For three years, in stark violation of federal law, the Democratic Senate has refused to write and adopt a budget. Over time, pressure on the Democrats has grown, but Harry Reid still says that he will not permit any budget–even a Democratic one–to come to the floor of the Senate.
But Budget Committee Chairman Kent Conrad seems to be feeling pangs of conscience, perhaps because he is retiring at the end of this year. Conrad has announced that next week, the committee will mark up a budget. This could set up an interesting conflict between Conrad (and presumably some other Senate Democrats) and Majority Leader Harry Reid, who puts partisan advantage above all else, even when it requires flouting the law.
Ranking Republican Jeff Sessions issued a statement on Conrad’s announcement that said, in part:
The Senate’s Democrat majority is now in its third consecutive year without passing a budget resolution as required by law. … The reason for this is clear: Senate Democrats are unable to translate their rhetoric into a plan that they can publicly defend and unite behind. …
Next week, Chairman Conrad has announced he will bring up a budget in committee. I am glad that the Chairman is moving forward with this mandatory process despite the apparent wishes of his leadership. But the great question before us now is whether Majority Leader Reid will reverse his unconscionable stance that no budget—even his Chairman’s—should receive consideration on the Senate floor. If that stance does not change, then the whole purpose of the mark-up is undermined and the American people will have been denied the open, public process they deserve.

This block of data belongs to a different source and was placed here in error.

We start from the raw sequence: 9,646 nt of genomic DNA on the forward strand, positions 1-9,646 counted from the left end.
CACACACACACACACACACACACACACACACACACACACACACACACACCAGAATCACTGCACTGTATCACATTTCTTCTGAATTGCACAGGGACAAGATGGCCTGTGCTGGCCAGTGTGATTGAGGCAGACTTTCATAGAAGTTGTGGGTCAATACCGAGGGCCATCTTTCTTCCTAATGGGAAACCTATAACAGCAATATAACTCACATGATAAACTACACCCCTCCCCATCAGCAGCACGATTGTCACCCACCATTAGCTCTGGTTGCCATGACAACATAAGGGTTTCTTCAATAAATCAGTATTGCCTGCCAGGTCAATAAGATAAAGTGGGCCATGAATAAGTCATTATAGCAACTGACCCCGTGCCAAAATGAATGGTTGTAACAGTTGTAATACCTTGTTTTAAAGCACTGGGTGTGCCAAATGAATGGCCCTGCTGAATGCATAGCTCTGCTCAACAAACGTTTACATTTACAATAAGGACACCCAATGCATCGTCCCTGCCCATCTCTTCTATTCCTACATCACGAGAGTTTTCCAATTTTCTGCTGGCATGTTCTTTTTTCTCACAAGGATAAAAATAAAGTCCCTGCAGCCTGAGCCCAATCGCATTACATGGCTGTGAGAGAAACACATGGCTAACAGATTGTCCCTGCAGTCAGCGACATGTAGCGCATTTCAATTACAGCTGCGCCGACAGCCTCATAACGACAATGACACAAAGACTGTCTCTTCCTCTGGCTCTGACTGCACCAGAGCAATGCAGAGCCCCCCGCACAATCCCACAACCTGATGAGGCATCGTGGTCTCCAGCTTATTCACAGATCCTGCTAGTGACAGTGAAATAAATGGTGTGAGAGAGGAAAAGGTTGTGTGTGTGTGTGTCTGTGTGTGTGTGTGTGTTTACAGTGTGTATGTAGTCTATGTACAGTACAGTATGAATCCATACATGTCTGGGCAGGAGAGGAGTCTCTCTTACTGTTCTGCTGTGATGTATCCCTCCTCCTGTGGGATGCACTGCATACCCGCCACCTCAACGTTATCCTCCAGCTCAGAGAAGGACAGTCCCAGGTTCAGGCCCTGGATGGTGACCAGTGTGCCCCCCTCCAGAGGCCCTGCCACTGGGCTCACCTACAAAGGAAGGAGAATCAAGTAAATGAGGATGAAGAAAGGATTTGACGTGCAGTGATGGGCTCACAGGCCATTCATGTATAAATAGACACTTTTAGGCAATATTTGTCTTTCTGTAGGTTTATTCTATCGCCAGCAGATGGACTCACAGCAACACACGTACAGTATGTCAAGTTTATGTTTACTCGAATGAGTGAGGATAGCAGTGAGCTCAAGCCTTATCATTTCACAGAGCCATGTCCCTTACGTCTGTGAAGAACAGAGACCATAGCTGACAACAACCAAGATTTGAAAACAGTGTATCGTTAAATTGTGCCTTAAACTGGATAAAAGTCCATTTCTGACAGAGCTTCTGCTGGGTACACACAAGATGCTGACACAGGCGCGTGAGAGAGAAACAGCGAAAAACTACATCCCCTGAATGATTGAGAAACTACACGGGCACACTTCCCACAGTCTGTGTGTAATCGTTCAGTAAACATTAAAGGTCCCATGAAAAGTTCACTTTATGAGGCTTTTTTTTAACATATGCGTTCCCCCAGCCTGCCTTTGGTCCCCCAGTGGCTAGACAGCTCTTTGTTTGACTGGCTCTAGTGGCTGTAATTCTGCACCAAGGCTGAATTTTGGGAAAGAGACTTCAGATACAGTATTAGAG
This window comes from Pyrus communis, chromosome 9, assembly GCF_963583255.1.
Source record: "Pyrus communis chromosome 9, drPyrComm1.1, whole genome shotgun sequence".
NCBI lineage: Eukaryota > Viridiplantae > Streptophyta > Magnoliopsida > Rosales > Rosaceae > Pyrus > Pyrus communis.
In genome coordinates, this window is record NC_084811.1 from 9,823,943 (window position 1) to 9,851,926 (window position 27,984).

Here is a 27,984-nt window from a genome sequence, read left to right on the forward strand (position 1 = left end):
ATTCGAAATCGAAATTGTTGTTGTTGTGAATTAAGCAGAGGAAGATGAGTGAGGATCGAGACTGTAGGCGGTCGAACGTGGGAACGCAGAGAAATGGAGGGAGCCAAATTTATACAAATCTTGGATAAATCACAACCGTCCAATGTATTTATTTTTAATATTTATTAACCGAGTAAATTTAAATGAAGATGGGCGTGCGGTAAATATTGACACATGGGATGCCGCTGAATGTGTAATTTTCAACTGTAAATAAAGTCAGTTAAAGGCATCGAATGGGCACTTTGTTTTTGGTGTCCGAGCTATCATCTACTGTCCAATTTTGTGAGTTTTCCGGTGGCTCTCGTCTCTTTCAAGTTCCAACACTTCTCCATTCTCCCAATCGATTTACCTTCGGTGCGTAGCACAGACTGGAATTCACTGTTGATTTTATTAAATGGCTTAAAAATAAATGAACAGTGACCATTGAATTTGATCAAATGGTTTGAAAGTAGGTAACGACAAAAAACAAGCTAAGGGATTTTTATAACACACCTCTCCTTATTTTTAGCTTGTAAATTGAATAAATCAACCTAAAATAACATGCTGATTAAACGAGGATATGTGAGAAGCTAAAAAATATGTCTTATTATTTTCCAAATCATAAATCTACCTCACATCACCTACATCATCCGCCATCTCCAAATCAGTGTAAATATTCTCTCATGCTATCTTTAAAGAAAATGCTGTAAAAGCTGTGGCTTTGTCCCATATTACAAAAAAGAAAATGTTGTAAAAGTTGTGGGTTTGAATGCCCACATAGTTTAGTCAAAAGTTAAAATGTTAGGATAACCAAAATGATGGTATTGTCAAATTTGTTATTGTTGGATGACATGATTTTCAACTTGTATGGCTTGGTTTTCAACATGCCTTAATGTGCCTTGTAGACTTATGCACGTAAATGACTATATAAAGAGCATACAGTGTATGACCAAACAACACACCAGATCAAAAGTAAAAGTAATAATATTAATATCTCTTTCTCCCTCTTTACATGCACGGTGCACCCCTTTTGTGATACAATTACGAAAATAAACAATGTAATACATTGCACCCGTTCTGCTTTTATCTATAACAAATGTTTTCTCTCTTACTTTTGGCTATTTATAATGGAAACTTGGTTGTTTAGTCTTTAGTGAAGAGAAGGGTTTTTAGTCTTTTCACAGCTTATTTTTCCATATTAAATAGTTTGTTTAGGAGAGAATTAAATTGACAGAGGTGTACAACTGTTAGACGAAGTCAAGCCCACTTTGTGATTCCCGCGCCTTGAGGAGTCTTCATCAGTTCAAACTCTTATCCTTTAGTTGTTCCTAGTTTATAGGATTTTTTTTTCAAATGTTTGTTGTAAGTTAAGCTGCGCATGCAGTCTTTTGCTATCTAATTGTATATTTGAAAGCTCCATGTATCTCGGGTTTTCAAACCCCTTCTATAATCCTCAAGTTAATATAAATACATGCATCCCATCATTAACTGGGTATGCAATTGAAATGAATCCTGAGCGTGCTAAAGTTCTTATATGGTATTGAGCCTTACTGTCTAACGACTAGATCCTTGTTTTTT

We are all very interested to see what the Chairman’s plan will contain. I certainly would expect him to do better than President Obama, whose proposal not only made no change to our disastrous debt course, but also hiked taxes to fund a massive $1.6 trillion spending increase, in the process wiping out the spending reductions agreed to in the Budget Control Act just last August. We will look to see, for instance, whether the Chairman proposes genuine entitlement reform—such as the bipartisan, patient-centered reform in the House proposal—to put programs like Medicare on a long-term sustainable path. We will look to see how the resolution addresses the $17 trillion unfunded obligation imposed by the president’s health law. We will look to see whether it contains genuine tax reform, or simply a large tax increase disguised as reform. And we will look to see whether there are net spending cuts beyond the $2.1 trillion in the Budget Control Act: in other words, will he spend more or less than the approximately $44 trillion we are now projected to spend over the next ten years? For instance, if the Chairman simply marks to the fiscal commission it would likely not constitute a real net spending cut from current levels—only a tax increase.
It will be an important week for the country. And I hope Chairman Conrad will join me in calling upon his party’s leadership to ensure that a budget is very soon brought to the floor for consideration, amendment, and debate from the entire Senate and in the full view of the American people.
That is not only the proper course, but the one that is required by federal law. My own guess, however, is that Harry Reid would rather continue to thumb his nose at the law than expose the Democrats’ real fiscal plans to the American people.